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Sullivan to Newsmax: National Security Critical Issue in Alaska Race

By    |   Friday, 31 October 2014 08:02 AM

Six years after Democrat Mark Begich won one of the closest — and most disputed — U.S. Senate races in the nation, and days before Alaskans decide whether he or Republican Dan Sullivan will be senator, national security is fast emerging as a key issue in their too-close-too-call bout.

The Senate race in the Land of the Midnight Sun is drawing special attention nationwide because it is considered one of the GOP's best possibilities anywhere of taking out a sitting Democratic senator.

A just-completed CBS/New York Times/YouGov poll showed Sullivan leading Begich 48 percent to 44 percent among likely voters statewide, and a recent Rasmussen Poll gave Sullivan a lead of 48 percent to 45 percent against Begich. (Not included in either poll is Libertarian nominee Mark Fish.)

"Alaskans feel strongly that events in the world are careening out of control and the Obama administration lacks any plan to deal with them," Sullivan, a former state attorney general and commissioner of natural resources, told Newsmax. "In fact, national security was front and center in our debate [Wednesday, Oct. 29] in Anchorage."

Sullivan spoke to Newsmax on Thursday a few hours before another debate with Begich. He recalled how in their Wednesday confrontation, he underscored his strong belief that President Obama "doesn't believe in American exceptionalism, speaks of 'leading from behind,' and clearly demonstrates weakness.

"And weakness is provocative, as we see in the rise of ISIS, in Russia attacking its neighbor Ukraine, and in a more aggressive China. By supporting Barack Obama and [Senate Majority Leader] Harry Reid, my opponent is enabling these policies."

Citing his background as a former U.S. Marine lieutenant colonel and Assistant U.S. Secretary of State under Secretary Condoleezza Rice, the Republican nominee said he would "be ready from day one" to deal with issues such as these.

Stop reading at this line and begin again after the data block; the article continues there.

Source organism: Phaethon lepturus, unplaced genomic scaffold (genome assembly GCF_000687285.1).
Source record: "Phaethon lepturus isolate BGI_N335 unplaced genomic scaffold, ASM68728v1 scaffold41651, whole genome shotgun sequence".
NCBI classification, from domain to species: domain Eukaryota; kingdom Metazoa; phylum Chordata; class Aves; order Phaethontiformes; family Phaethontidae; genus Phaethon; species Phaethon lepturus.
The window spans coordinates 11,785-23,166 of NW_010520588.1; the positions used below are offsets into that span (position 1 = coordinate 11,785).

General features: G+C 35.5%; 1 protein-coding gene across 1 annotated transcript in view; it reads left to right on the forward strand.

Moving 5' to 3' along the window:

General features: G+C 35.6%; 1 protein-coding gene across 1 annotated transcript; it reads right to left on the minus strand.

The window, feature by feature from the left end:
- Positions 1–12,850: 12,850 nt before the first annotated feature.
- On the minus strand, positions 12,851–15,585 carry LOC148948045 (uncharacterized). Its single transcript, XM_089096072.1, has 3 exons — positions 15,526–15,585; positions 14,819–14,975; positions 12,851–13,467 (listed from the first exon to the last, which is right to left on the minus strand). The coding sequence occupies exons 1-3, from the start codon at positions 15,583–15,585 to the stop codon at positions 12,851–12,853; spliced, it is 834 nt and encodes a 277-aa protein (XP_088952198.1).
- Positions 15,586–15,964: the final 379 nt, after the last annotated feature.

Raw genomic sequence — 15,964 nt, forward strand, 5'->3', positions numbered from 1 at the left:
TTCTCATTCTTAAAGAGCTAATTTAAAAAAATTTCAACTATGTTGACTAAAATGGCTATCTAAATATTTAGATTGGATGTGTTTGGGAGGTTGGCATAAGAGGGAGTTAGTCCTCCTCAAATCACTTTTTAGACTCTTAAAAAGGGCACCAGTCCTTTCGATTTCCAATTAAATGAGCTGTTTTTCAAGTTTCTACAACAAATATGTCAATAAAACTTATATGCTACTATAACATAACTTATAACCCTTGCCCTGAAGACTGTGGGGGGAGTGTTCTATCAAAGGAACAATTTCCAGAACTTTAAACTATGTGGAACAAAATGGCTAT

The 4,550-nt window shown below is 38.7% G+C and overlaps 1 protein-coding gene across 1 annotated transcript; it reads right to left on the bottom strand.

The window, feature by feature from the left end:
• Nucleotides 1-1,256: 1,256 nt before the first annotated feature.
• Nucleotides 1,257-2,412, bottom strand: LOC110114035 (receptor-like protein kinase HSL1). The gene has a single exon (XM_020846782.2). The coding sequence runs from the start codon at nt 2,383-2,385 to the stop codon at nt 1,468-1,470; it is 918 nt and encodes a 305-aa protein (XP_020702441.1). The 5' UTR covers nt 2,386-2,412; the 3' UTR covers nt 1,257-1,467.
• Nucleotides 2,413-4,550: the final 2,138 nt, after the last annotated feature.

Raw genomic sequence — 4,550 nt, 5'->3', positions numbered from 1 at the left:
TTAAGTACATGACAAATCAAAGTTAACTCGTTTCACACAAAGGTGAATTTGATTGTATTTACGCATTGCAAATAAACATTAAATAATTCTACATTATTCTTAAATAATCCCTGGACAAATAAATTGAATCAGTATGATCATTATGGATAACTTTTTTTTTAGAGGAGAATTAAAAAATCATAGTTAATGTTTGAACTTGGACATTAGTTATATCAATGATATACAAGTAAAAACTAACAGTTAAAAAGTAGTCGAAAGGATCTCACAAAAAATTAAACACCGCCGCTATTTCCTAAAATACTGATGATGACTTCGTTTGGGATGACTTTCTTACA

"I would support a broad-based strategy and clear mission to fight ISIS that includes not just military and diplomatic support but financial support as well," said Sullivan, noting that he led efforts in the State Department dealing with international finance, "and I would look at all kinds of options to help Ukraine remain free. Military assistance would depend on what kinds of weapons we're talking about."

Any discussion of the current Senate race almost always includes talk of the still-argued-about race of 2008. Six years ago, then-Anchorage Mayor Begich eked out a win against 40-year GOP incumbent Ted Stevens. Days before the balloting, Stevens was found guilty on corruption charges by a jury in the District of Columbia. The conviction was dropped not long after he left the Senate. (Stevens died in a plane crash in 2010).

"It was a miscarriage of justice," Sullivan said without hesitation, "and it also changed history. Without [Begich] in the Senate, Obamacare would not have become law. And he has also gone on to support Dodd-Frank and become a loyal foot soldier in favor of the complete centralized government agenda of Barack Obama and Harry Reid.

"Just imagine the last two years of the Obama administration with Democrats in the majority in the Senate and pushing for even more liberal legislation and confirmation of liberal federal judges — all with [Begich] there to rubber-stamp them."

Despite the polls almost universally showing Sullivan leading Begich, the presence of Libertarian candidate Mark Fish on the ballot has Republicans somewhat nervous in a state where "big-L" libertarians have historically performed well.

Rather than criticize Fish or the Libertarian Party, however, Sullivan simply points to his own record as attorney general in suing to stop implementation of Obamacare and in clashing with federal government agencies as commissioner of natural resources.

"My record is 'small-l' libertarian when it comes to less government and more freedom," he told Newsmax, "and I find it interesting that the Democratic nominee recently ran TV ads trying to align himself with libertarianism after five years of voting for an explosion of debt. Even Mark Fish came out and said he found the ads 'very disturbing.'"

John Gizzi is chief political columnist and White House correspondent for Newsmax.

© 2019 Newsmax. All rights reserved.

   
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Six years after Democrat Mark Begich won one of the closest U.S. Senate races in the nation and days before Alaskans decide whether he or Republican Dan Sullivan will be senator, national security is fast emerging as a key issue in their too-close-too-call bout.
begich, sullivan, alaska, senate, national, security
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2014-02-31
Friday, 31 October 2014 08:02 AM
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